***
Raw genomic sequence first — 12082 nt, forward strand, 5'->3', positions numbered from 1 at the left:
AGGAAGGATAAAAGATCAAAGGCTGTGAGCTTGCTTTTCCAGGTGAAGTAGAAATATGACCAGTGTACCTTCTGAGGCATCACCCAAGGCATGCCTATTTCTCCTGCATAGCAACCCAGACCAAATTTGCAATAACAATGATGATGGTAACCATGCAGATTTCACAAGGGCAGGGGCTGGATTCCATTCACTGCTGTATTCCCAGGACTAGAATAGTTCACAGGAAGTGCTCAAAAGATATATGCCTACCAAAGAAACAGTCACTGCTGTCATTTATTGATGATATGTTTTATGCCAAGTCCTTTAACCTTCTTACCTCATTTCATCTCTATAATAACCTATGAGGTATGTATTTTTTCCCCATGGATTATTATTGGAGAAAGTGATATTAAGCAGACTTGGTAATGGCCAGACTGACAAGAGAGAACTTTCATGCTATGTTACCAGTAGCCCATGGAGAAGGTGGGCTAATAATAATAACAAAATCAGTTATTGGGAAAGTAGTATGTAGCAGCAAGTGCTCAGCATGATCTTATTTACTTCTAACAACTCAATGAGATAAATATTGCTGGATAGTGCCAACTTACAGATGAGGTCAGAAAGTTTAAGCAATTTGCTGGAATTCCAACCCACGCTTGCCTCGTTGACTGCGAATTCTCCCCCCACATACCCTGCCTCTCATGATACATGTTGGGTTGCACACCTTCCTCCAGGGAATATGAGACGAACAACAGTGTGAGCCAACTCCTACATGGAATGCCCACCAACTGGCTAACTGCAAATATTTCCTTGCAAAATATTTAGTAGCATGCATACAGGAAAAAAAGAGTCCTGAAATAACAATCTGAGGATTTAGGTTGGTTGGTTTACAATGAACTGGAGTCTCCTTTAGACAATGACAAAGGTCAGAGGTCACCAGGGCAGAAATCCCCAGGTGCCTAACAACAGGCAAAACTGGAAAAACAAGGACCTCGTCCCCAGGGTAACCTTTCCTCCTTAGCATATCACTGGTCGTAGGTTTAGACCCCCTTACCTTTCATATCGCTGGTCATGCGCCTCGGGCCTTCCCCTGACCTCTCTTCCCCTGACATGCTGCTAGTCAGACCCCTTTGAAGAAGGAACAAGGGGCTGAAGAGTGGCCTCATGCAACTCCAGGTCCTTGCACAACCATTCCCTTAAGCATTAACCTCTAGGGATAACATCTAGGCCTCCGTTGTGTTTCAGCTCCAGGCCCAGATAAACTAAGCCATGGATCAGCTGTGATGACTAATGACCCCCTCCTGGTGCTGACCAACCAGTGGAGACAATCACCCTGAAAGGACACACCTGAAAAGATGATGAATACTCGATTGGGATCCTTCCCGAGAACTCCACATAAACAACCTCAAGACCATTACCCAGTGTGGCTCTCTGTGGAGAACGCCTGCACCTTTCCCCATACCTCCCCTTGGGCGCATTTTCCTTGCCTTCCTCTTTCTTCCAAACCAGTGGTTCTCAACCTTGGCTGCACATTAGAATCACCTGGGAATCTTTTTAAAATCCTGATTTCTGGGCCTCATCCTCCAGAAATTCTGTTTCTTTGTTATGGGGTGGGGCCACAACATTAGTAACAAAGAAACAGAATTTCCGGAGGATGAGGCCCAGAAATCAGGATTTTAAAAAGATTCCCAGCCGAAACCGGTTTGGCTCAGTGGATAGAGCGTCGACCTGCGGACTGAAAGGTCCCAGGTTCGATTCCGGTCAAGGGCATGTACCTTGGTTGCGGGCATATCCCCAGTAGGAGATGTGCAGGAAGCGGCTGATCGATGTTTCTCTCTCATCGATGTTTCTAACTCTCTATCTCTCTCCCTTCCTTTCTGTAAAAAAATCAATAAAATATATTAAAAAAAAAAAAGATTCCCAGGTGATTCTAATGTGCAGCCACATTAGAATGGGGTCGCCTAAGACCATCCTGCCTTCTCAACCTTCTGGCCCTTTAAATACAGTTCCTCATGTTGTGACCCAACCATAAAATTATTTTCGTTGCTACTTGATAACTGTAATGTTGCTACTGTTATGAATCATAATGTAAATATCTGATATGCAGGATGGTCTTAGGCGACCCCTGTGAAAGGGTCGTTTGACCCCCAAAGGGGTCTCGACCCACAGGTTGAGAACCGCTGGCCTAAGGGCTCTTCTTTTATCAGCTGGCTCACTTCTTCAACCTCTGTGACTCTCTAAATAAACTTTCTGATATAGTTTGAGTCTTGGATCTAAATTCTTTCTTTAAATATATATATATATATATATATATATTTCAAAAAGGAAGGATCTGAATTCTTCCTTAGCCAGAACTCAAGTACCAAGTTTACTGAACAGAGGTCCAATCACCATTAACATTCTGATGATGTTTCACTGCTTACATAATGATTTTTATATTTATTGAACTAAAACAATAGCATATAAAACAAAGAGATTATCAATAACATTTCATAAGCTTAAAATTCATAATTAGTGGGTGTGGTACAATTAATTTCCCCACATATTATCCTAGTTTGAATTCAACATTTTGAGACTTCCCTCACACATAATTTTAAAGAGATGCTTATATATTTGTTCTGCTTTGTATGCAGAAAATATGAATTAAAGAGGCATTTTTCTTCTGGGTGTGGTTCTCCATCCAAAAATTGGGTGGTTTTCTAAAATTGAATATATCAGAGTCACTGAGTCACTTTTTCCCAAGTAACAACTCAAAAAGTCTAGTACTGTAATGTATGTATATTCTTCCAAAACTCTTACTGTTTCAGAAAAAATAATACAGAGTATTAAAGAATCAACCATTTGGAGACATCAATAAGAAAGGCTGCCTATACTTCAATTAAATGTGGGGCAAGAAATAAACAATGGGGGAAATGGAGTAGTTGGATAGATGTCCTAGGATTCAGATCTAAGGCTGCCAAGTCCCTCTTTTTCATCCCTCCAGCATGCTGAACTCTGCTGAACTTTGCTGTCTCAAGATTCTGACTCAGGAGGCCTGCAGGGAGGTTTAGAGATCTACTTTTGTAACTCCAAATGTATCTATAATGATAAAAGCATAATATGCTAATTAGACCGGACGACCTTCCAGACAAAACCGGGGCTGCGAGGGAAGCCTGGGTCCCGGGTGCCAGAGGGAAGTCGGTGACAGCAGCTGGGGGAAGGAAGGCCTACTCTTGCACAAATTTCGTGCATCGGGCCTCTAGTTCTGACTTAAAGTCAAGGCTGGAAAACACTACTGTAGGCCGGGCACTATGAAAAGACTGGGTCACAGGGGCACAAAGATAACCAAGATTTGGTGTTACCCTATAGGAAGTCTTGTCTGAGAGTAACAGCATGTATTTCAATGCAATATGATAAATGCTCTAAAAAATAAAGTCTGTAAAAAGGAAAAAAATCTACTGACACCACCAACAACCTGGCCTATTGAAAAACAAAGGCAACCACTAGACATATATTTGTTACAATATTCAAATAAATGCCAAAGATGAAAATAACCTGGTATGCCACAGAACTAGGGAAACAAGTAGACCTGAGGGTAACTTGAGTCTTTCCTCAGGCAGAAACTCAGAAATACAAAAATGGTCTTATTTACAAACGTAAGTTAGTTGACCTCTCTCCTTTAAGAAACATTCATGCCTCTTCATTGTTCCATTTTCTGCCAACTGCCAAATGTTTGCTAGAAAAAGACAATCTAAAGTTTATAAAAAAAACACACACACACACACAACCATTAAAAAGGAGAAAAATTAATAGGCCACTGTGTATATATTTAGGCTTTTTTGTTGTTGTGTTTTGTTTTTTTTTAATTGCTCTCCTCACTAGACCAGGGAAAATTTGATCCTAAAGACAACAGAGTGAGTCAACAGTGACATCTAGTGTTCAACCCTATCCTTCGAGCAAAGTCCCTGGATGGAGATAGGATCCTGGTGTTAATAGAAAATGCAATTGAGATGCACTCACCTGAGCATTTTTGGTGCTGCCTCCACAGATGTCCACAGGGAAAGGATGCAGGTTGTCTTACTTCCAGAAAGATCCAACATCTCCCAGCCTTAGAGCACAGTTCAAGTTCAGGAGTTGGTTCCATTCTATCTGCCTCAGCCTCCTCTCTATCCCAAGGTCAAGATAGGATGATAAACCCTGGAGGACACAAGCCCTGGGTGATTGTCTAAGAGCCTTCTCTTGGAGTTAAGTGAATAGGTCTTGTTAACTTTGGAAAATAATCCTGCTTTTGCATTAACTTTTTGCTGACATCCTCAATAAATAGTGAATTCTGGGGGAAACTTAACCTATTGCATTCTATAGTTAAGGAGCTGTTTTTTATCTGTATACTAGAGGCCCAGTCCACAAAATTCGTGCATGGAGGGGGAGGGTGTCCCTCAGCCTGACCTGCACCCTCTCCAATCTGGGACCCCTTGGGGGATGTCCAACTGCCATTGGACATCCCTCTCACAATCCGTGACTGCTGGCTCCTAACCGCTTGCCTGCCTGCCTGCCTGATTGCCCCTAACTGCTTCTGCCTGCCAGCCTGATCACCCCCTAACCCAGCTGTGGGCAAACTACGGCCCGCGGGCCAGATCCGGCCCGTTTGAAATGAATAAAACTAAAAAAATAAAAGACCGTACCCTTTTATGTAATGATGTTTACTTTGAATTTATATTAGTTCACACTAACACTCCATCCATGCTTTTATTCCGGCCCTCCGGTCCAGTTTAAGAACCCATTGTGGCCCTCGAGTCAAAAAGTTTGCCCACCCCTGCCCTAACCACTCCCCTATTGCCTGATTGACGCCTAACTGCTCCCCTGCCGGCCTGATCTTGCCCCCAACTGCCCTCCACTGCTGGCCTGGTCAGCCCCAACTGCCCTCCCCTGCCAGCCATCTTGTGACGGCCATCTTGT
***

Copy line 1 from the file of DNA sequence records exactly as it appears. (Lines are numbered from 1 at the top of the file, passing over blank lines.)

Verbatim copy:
Raw genomic sequence first — 12082 nt, forward strand, 5'->3', positions numbered from 1 at the left: